Judging Criteria

 

Category Awards judging is conducted using a 100-point scale with points assigned to criteria:  (1) creative ability, (2 or 3) scientific thought or engineering goals, (4) thoroughness, (5) skill, and (6) clarity.   A table of these point values is located at the bottom of this page.  The following is a list of questions for each set of criteria which are designed to aid the judges in evaluation of the projects.

1. Creative Ability

  1. Does the project show creative ability and originality in the questions asked?
  2. The approach to solving the problem?
  3. The analysis of the data?
  4.  The interpretation of the data?
  5. The use of equipment?
  6. The construction or design of new equipment?
  7. Creative research should support an investigation and help answer a question in an original way.
  8. A creative contribution promotes an efficient and reliable method for solving a problem. When evaluating projects, it is important to distinguish between gadgets and ingenuity.
  1. Scientific Thought 
    1. Is the problem stated clearly and unambiguously?
    2. Was the problem sufficiently limited to allow plausible attack? Good scientists can identify important problems capable of solutions.
    3. Was there a procedural plan for obtaining a solution?
    4. Are the variables clearly recognized and defined?
    5. If controls were necessary, did the student recognize their need and were they correctly used?
    6. Are there adequate data to support the conclusions?
    7. Does the student recognize the data’s limitations?
    8. Does the student understand the project’s ties to related research?
    9. Does the student have an idea of what further research is warranted?
    10. Did the student cite scientific literature, or only popular literature (i.e. local newspapers, Wikipedia)
  2. Engineering Goals
    1. Does the project have a clear objective?
    2. Is the objective relevant to the potential user’s needs?
    3. Is the solution workable? Is it acceptable to the potential user? Is it economically feasible?
    4. Could the solution be utilized successfully in design or construction of an end product?
    5. Is the solution a significant improvement over previous alternatives?
    6. Has the solution been tested for performance under the conditions of use?
  3. Thoroughness
    1. Was the purpose carried out to completion within the scope of the original intent? If not, why?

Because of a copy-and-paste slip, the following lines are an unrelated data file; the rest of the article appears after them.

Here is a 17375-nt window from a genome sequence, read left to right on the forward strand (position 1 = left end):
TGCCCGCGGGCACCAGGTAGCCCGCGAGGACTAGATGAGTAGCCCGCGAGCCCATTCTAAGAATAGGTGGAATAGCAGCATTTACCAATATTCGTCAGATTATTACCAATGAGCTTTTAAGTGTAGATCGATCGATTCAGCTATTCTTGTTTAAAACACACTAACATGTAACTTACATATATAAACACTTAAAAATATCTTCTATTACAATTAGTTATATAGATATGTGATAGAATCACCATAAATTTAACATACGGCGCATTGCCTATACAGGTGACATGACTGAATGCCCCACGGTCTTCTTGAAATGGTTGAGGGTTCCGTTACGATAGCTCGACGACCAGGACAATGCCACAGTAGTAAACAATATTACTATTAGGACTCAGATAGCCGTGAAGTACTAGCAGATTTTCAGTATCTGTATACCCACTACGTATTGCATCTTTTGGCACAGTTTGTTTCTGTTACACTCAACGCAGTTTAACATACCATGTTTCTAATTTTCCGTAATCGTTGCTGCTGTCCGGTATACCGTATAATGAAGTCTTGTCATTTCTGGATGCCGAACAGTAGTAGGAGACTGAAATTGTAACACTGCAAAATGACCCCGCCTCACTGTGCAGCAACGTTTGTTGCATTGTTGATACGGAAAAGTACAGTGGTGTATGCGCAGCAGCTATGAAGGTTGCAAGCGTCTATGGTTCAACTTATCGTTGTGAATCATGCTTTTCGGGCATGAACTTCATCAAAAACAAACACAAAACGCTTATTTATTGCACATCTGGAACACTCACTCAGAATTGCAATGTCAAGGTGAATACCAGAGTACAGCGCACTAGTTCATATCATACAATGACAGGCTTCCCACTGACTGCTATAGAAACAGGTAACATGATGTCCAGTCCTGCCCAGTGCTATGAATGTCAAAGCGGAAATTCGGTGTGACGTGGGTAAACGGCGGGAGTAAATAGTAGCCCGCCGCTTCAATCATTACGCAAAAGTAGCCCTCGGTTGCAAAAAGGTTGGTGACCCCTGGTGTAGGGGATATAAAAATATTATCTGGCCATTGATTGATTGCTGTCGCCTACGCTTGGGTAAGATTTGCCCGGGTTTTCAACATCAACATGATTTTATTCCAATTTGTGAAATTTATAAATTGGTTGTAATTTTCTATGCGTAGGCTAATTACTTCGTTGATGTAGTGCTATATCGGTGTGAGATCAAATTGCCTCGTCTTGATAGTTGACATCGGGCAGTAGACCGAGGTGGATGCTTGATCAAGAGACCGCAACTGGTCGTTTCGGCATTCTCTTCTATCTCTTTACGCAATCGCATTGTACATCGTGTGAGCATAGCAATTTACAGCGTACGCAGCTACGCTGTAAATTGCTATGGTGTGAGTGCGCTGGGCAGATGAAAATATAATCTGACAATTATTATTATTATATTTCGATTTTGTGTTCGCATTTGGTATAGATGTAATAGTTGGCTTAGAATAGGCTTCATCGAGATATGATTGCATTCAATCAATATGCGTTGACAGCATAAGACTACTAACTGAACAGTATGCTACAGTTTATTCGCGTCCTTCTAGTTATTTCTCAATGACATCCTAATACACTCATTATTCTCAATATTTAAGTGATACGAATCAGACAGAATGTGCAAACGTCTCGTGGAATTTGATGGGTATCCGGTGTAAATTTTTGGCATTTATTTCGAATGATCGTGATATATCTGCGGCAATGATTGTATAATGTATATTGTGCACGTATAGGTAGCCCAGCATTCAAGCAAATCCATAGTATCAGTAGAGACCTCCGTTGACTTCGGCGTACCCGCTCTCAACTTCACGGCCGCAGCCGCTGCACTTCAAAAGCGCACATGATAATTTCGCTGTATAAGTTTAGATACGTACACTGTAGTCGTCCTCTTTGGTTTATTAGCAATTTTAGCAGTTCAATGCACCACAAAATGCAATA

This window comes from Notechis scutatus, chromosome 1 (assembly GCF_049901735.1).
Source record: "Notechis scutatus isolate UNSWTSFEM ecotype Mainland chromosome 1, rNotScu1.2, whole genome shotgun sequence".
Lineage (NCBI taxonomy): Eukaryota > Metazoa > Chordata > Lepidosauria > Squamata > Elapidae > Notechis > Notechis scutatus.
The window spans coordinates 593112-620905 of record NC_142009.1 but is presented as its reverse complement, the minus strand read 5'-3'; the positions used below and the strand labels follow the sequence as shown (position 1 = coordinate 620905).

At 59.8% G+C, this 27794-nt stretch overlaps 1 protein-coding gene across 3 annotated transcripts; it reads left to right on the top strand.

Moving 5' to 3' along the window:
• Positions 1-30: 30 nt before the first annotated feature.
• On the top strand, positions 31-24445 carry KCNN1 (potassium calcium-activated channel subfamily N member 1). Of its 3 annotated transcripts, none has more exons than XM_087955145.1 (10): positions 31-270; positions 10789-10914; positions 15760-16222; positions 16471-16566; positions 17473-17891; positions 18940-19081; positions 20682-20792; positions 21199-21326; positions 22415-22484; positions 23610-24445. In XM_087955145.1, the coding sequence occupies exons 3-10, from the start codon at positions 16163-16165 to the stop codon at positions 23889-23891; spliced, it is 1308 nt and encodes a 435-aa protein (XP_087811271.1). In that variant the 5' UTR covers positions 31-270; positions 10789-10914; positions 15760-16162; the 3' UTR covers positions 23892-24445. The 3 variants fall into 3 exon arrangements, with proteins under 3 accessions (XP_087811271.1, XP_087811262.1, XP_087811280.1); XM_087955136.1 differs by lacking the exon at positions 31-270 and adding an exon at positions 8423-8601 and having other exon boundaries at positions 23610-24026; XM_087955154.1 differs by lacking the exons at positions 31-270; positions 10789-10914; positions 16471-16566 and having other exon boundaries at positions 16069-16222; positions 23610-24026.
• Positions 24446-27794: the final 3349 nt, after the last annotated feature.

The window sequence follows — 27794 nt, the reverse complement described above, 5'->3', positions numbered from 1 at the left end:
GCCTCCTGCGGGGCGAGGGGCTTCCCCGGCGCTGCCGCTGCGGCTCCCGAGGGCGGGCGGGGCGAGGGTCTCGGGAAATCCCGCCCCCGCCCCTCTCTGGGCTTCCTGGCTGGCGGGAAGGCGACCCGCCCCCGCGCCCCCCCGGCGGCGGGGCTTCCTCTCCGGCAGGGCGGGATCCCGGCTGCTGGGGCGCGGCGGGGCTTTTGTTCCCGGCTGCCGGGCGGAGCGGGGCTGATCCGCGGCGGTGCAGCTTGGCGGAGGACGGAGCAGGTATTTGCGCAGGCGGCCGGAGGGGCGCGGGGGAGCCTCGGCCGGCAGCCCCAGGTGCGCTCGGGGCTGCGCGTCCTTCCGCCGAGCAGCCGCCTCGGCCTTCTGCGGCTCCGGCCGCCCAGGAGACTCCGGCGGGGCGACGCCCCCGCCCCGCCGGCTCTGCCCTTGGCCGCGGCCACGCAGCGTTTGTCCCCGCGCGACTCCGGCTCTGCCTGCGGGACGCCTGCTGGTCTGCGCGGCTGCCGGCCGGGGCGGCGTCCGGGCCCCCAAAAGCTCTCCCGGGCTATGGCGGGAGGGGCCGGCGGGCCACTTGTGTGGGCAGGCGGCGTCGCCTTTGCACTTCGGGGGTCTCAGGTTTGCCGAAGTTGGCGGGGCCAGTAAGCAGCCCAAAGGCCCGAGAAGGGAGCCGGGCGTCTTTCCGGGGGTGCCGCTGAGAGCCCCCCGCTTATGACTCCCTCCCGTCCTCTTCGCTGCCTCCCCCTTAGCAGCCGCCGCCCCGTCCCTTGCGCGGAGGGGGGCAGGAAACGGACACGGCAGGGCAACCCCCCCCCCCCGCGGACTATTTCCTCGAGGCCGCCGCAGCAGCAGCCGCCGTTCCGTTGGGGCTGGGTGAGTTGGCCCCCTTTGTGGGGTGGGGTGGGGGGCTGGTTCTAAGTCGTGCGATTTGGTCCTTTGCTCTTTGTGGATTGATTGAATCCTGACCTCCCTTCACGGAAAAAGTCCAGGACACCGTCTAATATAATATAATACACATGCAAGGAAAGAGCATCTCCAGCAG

2. How completely was the problem covered?
    3. Are the conclusions based on a single experiment or replication?
    4. How complete are the project notes?
    5. Is the student aware of other approaches or theories?
    6. How much time did the student spend on the project?
    7. Is the student familiar with scientific literature in the studied field?
  4. Skill
    1. Does the student have the required laboratory, computational, observational and design skills to obtain supporting data?
    2. Where was the project performed? (i.e. home, school laboratory, university laboratory) Did the student receive assistance from parents, teachers, scientists or engineers?
    3. Was the project completed under adult supervision, or did the student work largely alone?
    4. Where did the equipment come from? Was it built independently by the student? Was it obtained on loan? Was it part of a laboratory where the student worked?
    5. If the student received help, does the student understand the work?
  5. Clarity
    1. How clearly does the student discuss his/her project and explain the purpose, procedure, and conclusions? Watch out for memorized speeches that reflect little understanding of principles.
    2. Does the written material reflect the student’s understanding of the research?
    3. Are the important phases of the project presented in an orderly manner?
    4. How clearly are the data presented?
    5. How clearly are the results presented?
    6. How well does the project display explain the project?
    7. Was the presentation done in a forthright manner, without tricks or gadgets?

Scoring by Category

Junior Division Senior Division Senior Division
Science Science Engineering
Creative Ability 0 – 15 0 – 25 0 – 25
Scientific Thought 0 – 40 0 – 25
Engineering Goals 0 – 25
Thoroughness 0 – 20 0 – 25 0 – 25
Skill 0 – 15 0 – 15 0 – 15
Clarity 0 – 10 0 – 10 0 – 10
     TOTAL 100 100 100